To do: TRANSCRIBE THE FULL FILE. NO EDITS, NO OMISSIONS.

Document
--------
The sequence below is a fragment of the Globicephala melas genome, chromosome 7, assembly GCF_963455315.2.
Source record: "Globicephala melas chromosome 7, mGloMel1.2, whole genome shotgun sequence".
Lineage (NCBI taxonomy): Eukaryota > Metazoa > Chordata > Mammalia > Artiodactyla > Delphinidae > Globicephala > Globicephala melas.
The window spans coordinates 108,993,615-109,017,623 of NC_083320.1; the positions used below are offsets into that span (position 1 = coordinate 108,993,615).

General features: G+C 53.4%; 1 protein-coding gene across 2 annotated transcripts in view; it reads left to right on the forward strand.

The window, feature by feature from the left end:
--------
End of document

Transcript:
The sequence below is a fragment of the Globicephala melas genome, chromosome 7, assembly GCF_963455315.2.
Source record: "Globicephala melas chromosome 7, mGloMel1.2, whole genome shotgun sequence".
Lineage (NCBI taxonomy): Eukaryota > Metazoa > Chordata > Mammalia > Artiodactyla > Delphinidae > Globicephala > Globicephala melas.
The window spans coordinates 108,993,615-109,017,623 of NC_083320.1; the positions used below are offsets into that span (position 1 = coordinate 108,993,615).

General features: G+C 53.4%; 1 protein-coding gene across 2 annotated transcripts in view; it reads left to right on the forward strand.

The window, feature by feature from the left end: